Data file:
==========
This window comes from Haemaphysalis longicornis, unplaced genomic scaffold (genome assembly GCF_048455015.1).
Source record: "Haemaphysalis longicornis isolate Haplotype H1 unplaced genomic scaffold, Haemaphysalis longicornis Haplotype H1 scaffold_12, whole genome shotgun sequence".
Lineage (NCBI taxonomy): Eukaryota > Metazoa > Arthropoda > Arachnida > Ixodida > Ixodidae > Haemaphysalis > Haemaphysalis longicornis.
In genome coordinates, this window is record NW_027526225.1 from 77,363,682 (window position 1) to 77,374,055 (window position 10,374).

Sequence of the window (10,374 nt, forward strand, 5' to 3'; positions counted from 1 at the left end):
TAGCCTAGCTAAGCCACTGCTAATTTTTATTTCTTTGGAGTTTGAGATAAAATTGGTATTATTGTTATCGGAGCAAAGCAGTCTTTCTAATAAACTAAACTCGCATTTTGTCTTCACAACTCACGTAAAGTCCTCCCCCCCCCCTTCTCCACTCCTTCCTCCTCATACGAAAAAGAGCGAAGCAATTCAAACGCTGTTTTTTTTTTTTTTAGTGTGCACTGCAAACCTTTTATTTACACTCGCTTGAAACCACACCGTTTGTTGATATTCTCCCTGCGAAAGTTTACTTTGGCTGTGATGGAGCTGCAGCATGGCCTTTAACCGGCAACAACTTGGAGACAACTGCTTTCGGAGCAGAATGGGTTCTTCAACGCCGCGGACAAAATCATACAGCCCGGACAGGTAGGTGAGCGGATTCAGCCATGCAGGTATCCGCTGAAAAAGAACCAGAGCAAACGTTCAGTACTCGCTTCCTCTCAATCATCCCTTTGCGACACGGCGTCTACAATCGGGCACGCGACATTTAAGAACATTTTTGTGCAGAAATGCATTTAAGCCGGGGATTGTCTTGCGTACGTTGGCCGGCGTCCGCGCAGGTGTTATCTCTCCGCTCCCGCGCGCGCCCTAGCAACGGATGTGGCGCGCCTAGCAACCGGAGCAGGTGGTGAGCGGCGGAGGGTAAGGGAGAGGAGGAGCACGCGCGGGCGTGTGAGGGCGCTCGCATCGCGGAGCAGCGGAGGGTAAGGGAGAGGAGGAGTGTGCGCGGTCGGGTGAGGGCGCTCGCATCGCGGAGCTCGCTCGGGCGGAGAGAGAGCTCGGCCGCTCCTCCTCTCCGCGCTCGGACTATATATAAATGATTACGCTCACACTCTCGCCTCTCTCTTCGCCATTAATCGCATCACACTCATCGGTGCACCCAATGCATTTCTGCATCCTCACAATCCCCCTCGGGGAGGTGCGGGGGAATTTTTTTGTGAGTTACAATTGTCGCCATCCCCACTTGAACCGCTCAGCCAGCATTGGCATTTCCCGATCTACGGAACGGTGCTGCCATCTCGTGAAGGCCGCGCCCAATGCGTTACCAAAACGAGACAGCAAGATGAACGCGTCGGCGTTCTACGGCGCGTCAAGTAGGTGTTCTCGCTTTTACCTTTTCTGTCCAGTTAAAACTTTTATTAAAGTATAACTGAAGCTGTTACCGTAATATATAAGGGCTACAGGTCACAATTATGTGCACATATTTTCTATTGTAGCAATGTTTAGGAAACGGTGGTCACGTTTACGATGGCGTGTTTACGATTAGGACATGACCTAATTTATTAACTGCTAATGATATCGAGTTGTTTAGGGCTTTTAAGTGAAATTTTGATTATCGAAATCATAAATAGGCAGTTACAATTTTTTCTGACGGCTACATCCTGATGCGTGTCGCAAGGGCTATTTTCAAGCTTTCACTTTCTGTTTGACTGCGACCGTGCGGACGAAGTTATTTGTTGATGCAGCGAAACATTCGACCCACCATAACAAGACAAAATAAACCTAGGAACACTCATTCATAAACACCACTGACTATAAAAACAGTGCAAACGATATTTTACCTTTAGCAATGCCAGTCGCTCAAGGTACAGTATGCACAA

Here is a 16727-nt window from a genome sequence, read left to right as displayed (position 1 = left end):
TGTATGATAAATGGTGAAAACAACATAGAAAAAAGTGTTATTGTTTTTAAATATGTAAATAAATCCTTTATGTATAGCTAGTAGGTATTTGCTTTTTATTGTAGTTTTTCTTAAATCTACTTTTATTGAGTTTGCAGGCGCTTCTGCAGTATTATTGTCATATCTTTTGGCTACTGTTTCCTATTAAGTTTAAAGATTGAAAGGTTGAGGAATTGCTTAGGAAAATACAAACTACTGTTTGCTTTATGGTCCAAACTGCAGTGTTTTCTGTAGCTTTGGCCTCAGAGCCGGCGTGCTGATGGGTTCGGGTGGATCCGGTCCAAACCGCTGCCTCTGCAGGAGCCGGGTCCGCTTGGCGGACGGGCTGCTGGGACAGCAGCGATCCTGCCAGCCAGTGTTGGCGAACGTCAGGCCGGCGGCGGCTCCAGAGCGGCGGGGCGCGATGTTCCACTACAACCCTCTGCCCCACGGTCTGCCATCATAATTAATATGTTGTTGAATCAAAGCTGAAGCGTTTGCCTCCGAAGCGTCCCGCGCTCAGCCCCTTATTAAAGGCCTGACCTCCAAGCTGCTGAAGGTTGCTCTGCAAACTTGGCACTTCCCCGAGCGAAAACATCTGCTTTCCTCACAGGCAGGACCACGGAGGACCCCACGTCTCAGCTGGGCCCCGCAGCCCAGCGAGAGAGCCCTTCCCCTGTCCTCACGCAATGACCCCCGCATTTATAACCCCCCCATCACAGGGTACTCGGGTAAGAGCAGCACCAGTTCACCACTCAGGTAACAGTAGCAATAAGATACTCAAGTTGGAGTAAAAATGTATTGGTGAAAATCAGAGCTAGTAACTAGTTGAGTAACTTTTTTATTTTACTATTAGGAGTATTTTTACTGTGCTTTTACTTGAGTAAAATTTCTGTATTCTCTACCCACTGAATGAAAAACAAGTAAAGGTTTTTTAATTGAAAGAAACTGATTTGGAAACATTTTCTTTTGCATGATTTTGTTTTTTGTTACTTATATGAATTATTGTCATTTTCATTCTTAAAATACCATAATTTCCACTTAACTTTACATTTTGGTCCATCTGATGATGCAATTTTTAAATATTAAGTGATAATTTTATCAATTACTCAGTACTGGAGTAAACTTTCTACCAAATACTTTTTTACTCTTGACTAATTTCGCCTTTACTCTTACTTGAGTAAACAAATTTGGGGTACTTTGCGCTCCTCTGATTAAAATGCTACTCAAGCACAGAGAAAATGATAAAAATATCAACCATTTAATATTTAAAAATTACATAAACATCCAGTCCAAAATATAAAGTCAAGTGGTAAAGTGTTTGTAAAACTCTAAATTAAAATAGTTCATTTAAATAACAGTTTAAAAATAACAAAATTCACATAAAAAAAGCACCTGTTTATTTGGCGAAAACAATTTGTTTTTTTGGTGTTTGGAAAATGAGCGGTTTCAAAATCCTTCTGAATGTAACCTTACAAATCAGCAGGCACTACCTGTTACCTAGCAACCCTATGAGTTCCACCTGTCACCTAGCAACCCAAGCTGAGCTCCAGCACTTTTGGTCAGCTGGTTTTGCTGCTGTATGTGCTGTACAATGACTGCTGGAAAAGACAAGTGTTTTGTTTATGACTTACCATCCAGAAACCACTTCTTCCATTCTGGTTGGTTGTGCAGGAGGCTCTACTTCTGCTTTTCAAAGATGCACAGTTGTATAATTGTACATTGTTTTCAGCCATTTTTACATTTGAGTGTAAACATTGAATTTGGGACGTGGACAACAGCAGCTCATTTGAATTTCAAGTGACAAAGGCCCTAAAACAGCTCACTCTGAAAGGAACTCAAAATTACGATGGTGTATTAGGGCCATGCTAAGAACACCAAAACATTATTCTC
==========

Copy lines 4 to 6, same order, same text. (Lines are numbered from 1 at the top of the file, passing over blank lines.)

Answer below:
In genome coordinates, this window is record NW_027526225.1 from 77,363,682 (window position 1) to 77,374,055 (window position 10,374).

Sequence of the window (10,374 nt, forward strand, 5' to 3'; positions counted from 1 at the left end):
TAGCCTAGCTAAGCCACTGCTAATTTTTATTTCTTTGGAGTTTGAGATAAAATTGGTATTATTGTTATCGGAGCAAAGCAGTCTTTCTAATAAACTAAACTCGCATTTTGTCTTCACAACTCACGTAAAGTCCTCCCCCCCCCCTTCTCCACTCCTTCCTCCTCATACGAAAAAGAGCGAAGCAATTCAAACGCTGTTTTTTTTTTTTTTAGTGTGCACTGCAAACCTTTTATTTACACTCGCTTGAAACCACACCGTTTGTTGATATTCTCCCTGCGAAAGTTTACTTTGGCTGTGATGGAGCTGCAGCATGGCCTTTAACCGGCAACAACTTGGAGACAACTGCTTTCGGAGCAGAATGGGTTCTTCAACGCCGCGGACAAAATCATACAGCCCGGACAGGTAGGTGAGCGGATTCAGCCATGCAGGTATCCGCTGAAAAAGAACCAGAGCAAACGTTCAGTACTCGCTTCCTCTCAATCATCCCTTTGCGACACGGCGTCTACAATCGGGCACGCGACATTTAAGAACATTTTTGTGCAGAAATGCATTTAAGCCGGGGATTGTCTTGCGTACGTTGGCCGGCGTCCGCGCAGGTGTTATCTCTCCGCTCCCGCGCGCGCCCTAGCAACGGATGTGGCGCGCCTAGCAACCGGAGCAGGTGGTGAGCGGCGGAGGGTAAGGGAGAGGAGGAGCACGCGCGGGCGTGTGAGGGCGCTCGCATCGCGGAGCAGCGGAGGGTAAGGGAGAGGAGGAGTGTGCGCGGTCGGGTGAGGGCGCTCGCATCGCGGAGCTCGCTCGGGCGGAGAGAGAGCTCGGCCGCTCCTCCTCTCCGCGCTCGGACTATATATAAATGATTACGCTCACACTCTCGCCTCTCTCTTCGCCATTAATCGCATCACACTCATCGGTGCACCCAATGCATTTCTGCATCCTCACAATCCCCCTCGGGGAGGTGCGGGGGAATTTTTTTGTGAGTTACAATTGTCGCCATCCCCACTTGAACCGCTCAGCCAGCATTGGCATTTCCCGATCTACGGAACGGTGCTGCCATCTCGTGAAGGCCGCGCCCAATGCGTTACCAAAACGAGACAGCAAGATGAACGCGTCGGCGTTCTACGGCGCGTCAAGTAGGTGTTCTCGCTTTTACCTTTTCTGTCCAGTTAAAACTTTTATTAAAGTATAACTGAAGCTGTTACCGTAATATATAAGGGCTACAGGTCACAATTATGTGCACATATTTTCTATTGTAGCAATGTTTAGGAAACGGTGGTCACGTTTACGATGGCGTGTTTACGATTAGGACATGACCTAATTTATTAACTGCTAATGATATCGAGTTGTTTAGGGCTTTTAAGTGAAATTTTGATTATCGAAATCATAAATAGGCAGTTACAATTTTTTCTGACGGCTACATCCTGATGCGTGTCGCAAGGGCTATTTTCAAGCTTTCACTTTCTGTTTGACTGCGACCGTGCGGACGAAGTTATTTGTTGATGCAGCGAAACATTCGACCCACCATAACAAGACAAAATAAACCTAGGAACACTCATTCATAAACACCACTGACTATAAAAACAGTGCAAACGATATTTTACCTTTAGCAATGCCAGTCGCTCAAGGTACAGTATGCACAA